“That which is everybody’s business is nobody’s business” - Izaak Walton
Chemical process plant safety and accident investigation has attained major strides in the past thirty years. Inquiry reports on catastrophic process plant accidents like Flixborough, Piper Alpha, Bhopal, Chernobyl revealed key areas where strengthening is needed to prevent major accidents in the industry . It is a commonplace knowledge today that a single incident of failure in the history of the installation can lead to loss of life to scores of people, extensive damage to property and render institutions wholly bankrupt. Thus today process safety management has developed into a highly developed engineering discipline and have extensively codified design, operation and maintenance practices with the result that industry operators are rendered capable of predicting and assessing the vulnerability and impact of probable hazardous situations that are likely to arise in their installations well in advance, proactively take steps to prevent them and also effectively mitigate any untoward incident - fire or toxic gas release - even if the likelihood of the occurrence of such instances are very remote. In the current industrial development scenario of our country this is particularly important as we are planning world class initiatives in the refining and petrochemical sector, chemical processing, and mineral processing and infrastructure development.
It is in this context that the findings and recommendations of the Baker Panel report are important to industry operators worldwide. The reports of the commissions enquiring into the fire occurred in the BP Texas City Refinery has brought out newer dimensions in the matter of corporate safety culture and safety management systems. Most often the causes of accident are believed to be technical shortcomings and human error. Very often enquiry reports heavily dwell upon improving systems available for the protection and stress on strengthening human resources to quickly respond to such situations. The BP refinery fire has unearthed the fact that even the latest generation of safety instrumentation, technical expertise and support may not help preventing the disaster in waiting. It has brought out the requirement of an intricate relationship between organizational safety culture and management of process safety systems. Systems alone are not enough, organizational culture for an all around concern for safety is essential.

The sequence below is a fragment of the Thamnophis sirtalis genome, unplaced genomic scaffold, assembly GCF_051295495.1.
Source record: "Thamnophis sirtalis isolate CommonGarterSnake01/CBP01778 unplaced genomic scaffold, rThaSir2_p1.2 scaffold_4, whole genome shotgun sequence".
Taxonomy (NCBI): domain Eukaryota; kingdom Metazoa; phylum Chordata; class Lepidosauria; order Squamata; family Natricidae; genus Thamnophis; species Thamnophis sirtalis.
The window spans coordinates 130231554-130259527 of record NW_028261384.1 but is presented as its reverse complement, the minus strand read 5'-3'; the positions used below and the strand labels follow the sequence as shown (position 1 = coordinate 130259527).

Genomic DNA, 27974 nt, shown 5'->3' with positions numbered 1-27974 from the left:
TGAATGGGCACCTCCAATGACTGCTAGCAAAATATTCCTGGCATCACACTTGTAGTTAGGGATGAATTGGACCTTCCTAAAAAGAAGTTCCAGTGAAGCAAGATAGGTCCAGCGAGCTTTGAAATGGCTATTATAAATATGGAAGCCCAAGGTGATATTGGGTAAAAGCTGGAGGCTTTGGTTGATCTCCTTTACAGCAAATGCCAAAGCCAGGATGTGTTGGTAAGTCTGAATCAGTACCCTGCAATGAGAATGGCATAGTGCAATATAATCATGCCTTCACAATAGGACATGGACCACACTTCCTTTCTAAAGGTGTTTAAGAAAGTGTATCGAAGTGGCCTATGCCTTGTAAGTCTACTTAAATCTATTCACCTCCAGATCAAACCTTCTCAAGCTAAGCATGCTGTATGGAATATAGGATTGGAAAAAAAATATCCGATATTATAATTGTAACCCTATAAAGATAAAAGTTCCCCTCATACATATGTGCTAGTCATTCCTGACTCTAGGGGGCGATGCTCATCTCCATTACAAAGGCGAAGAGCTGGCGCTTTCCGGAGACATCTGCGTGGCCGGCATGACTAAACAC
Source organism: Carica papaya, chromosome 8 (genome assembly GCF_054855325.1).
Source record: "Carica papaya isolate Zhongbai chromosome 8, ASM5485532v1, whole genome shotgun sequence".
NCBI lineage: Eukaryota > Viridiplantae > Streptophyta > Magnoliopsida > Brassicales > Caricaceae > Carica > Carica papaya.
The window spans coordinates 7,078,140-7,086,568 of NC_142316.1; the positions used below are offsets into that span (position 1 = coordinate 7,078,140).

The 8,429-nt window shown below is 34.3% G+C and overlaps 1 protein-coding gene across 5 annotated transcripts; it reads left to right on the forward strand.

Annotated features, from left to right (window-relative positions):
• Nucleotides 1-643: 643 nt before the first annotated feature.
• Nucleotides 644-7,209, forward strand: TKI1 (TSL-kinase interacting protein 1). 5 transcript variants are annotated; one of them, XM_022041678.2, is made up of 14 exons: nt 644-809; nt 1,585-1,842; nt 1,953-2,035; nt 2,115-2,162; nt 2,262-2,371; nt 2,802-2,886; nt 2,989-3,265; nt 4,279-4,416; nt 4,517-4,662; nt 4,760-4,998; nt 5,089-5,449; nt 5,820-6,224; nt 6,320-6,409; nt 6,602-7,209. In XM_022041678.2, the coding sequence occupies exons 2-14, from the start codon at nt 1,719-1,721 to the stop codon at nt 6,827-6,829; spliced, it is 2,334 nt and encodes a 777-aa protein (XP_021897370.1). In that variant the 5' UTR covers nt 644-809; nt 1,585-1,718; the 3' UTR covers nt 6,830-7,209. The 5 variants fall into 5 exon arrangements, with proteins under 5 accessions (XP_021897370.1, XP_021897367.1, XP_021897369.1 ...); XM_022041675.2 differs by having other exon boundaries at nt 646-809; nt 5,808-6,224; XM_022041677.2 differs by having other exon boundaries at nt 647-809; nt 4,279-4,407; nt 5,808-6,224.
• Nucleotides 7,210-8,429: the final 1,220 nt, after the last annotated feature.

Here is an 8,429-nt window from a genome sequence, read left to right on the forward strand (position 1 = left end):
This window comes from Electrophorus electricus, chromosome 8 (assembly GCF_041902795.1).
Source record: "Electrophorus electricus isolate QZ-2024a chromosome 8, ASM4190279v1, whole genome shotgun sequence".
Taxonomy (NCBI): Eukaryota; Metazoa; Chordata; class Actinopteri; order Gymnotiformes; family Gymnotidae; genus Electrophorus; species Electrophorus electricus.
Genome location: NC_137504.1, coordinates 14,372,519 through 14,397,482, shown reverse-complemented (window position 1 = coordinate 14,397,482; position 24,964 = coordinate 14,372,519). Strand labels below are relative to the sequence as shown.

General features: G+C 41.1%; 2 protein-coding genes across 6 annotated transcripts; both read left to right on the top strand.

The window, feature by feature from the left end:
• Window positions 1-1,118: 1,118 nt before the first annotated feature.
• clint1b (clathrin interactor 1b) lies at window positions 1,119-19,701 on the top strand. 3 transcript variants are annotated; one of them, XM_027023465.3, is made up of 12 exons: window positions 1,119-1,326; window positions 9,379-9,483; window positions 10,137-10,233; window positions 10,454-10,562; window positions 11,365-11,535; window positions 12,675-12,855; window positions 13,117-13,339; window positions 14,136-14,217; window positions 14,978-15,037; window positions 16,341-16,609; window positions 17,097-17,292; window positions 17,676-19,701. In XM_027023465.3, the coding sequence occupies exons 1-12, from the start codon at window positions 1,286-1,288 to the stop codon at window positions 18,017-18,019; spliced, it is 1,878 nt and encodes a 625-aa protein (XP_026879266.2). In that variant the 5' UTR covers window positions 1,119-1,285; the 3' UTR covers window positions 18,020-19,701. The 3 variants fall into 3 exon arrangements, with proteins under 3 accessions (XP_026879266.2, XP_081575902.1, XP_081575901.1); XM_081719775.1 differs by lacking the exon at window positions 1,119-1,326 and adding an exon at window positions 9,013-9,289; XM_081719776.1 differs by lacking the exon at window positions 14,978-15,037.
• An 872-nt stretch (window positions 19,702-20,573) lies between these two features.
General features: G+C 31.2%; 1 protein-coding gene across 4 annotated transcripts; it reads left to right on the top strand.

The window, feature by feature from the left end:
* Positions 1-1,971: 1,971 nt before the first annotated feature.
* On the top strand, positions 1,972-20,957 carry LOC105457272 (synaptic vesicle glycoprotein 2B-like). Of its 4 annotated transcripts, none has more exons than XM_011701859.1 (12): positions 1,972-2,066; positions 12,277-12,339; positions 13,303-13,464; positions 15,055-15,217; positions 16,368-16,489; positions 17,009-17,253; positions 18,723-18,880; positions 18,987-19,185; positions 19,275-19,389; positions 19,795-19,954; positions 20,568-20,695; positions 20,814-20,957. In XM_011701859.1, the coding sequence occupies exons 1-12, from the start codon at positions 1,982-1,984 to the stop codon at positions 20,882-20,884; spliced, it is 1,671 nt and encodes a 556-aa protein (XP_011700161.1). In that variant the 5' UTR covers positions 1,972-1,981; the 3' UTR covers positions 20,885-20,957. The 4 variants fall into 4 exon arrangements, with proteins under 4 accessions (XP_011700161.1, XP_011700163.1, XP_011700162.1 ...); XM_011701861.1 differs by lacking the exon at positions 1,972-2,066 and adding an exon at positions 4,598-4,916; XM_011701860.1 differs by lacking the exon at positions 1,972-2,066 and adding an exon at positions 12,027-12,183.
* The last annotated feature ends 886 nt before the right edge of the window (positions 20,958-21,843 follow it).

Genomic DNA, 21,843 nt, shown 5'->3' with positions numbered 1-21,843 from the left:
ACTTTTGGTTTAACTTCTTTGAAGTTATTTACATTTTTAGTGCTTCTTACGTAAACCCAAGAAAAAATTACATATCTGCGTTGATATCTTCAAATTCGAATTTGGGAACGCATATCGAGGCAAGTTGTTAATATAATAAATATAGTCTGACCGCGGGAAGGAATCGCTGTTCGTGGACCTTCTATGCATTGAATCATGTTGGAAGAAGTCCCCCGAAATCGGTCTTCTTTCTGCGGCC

The fire and explosion incident in the BP Texas city refinery occurred on March 23, 2005 in which 15 people were killed 180 injured. The catastrophic incident occurred in the isomerization (ISOM) unit of the refinery during the start up of the unit following a shutdown. Following the recommendations of the US Chemical Safety and Hazardous Investigation Board (CSB), the incident was enquired into by an independent panel headed by former US Secretary of State Mr. James Baker, III. The Baker Panel’s report is now available in the public domain and it has thoroughly reviewed the company’s safety culture, protection systems and employee involvement and commitment of top management.